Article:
If you haven’t already, you’re bound to get assigned something that’ll require you to do some UI for an iOS or Android project. Here are some tips.
As pictured above, there are five typical densities to deal with across iOS and Android, which fall into four main groups:
- non-Retina (iOS) and mdpi (Android)
- hdpi (Android)
- retina (iOS)
- xhdpi (Android)
Your process should be something like this:
- Figure out the largest iOS device we likely want to go after, and get its screen resolution. Let’s say we want to target an iPad retina, which is 2048×1536. Let’s now double that resolution.
- We’ll do our mockups in those new dimensions, 4096×3072 (72dpi), within Photoshop.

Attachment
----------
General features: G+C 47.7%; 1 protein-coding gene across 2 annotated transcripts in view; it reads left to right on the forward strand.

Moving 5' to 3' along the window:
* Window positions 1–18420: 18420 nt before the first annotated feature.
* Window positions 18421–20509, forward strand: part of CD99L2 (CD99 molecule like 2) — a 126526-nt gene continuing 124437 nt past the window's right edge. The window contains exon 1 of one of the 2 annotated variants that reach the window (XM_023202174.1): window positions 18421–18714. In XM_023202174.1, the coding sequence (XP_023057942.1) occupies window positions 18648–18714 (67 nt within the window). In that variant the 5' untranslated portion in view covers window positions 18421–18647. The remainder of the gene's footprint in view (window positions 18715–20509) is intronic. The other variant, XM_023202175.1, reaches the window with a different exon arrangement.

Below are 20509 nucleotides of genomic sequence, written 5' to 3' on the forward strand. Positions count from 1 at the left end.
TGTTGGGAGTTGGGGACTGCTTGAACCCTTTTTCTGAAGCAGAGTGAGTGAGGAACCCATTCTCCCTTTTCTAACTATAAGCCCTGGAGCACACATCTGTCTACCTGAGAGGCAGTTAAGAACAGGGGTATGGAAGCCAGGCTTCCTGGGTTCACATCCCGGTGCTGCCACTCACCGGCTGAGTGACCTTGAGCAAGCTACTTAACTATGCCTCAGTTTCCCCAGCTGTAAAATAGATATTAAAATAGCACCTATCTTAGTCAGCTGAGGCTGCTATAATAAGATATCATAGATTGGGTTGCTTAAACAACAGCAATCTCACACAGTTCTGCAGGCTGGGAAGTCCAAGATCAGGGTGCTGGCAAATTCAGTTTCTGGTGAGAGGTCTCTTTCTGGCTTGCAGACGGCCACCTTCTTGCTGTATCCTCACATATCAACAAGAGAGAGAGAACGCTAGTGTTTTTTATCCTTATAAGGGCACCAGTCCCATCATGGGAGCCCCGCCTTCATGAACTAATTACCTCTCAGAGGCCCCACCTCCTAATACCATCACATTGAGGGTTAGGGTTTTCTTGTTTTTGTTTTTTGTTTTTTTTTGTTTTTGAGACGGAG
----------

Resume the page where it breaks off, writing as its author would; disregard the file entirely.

- As you break your UI pieces apart and export them out for developers, save them as email@example.com (or whatever file format you’re using).
- Then, you’ll want to make copies of all those items, take off the @2x part of the filename, and shrink them all in half. So for example, a 200×200 icon is now 100×100. These smaller images will be for the regular iPad.
- Figure out the largest Android device we likely want to go after, and get its screen resolution. Let’s say we want to target a Nexus 10 tablet, which is 2560×1600.
- We’ll take those dimensions, and multiply them by 2.25 (225%), and build our file in Photoshop at 5760×3600 (72dpi).
- Break your UI pieces apart and export them out as PNG files.
- Download 9patch-resizer. (get the newest .jar file) Save it to your desktop.
- This part is clumsy, but the end result is worth it.
- Open terminal.
- type in cd desktop
- Type in java -jar Resizer_1.3.1.jar
- Make sure Input density is set to xhdpi
- Check all boxes except for tvdpi
- Drag ALL your images on top of the arrow
Then end result? Every single one of your UI elements is automatically resized, and placed in pre-named folders, just the way Android developers need them.
Questions? Give me a shout.